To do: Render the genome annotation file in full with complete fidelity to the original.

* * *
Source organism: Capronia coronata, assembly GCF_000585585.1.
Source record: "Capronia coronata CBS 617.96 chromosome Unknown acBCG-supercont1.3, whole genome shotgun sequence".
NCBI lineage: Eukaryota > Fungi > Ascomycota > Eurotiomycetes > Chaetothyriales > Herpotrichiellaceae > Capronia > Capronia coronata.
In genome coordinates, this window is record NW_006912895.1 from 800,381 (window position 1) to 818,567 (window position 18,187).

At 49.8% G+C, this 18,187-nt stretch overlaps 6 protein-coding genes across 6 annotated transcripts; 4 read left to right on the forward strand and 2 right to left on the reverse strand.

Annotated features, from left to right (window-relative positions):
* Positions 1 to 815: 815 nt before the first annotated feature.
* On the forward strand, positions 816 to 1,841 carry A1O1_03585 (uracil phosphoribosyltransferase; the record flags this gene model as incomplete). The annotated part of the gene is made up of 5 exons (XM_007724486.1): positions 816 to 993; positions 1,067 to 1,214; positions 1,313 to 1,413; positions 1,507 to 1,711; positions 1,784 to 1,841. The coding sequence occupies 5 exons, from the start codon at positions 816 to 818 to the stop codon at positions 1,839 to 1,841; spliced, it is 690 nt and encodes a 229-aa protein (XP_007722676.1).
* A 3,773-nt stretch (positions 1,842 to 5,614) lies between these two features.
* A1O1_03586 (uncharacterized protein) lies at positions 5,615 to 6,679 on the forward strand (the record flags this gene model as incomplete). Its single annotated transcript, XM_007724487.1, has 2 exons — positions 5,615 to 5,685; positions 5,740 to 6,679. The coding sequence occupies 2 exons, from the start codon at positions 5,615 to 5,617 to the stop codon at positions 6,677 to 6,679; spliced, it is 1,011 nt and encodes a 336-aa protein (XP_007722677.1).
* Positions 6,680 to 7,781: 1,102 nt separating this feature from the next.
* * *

Source organism: Capronia coronata, assembly GCF_000585585.1.
Source record: "Capronia coronata CBS 617.96 chromosome Unknown acBCG-supercont1.3, whole genome shotgun sequence".
NCBI lineage: Eukaryota > Fungi > Ascomycota > Eurotiomycetes > Chaetothyriales > Herpotrichiellaceae > Capronia > Capronia coronata.
In genome coordinates, this window is record NW_006912895.1 from 800,381 (window position 1) to 818,567 (window position 18,187).

At 49.8% G+C, this 18,187-nt stretch overlaps 6 protein-coding genes across 6 annotated transcripts; 4 read left to right on the forward strand and 2 right to left on the reverse strand.

Annotated features, from left to right (window-relative positions):
* Positions 1 to 815: 815 nt before the first annotated feature.
* On the forward strand, positions 816 to 1,841 carry A1O1_03585 (uracil phosphoribosyltransferase; the record flags this gene model as incomplete). The annotated part of the gene is made up of 5 exons (XM_007724486.1): positions 816 to 993; positions 1,067 to 1,214; positions 1,313 to 1,413; positions 1,507 to 1,711; positions 1,784 to 1,841. The coding sequence occupies 5 exons, from the start codon at positions 816 to 818 to the stop codon at positions 1,839 to 1,841; spliced, it is 690 nt and encodes a 229-aa protein (XP_007722676.1).
* A 3,773-nt stretch (positions 1,842 to 5,614) lies between these two features.
* A1O1_03586 (uncharacterized protein) lies at positions 5,615 to 6,679 on the forward strand (the record flags this gene model as incomplete). Its single annotated transcript, XM_007724487.1, has 2 exons — positions 5,615 to 5,685; positions 5,740 to 6,679. The coding sequence occupies 2 exons, from the start codon at positions 5,615 to 5,617 to the stop codon at positions 6,677 to 6,679; spliced, it is 1,011 nt and encodes a 336-aa protein (XP_007722677.1).
* Positions 6,680 to 7,781: 1,102 nt separating this feature from the next.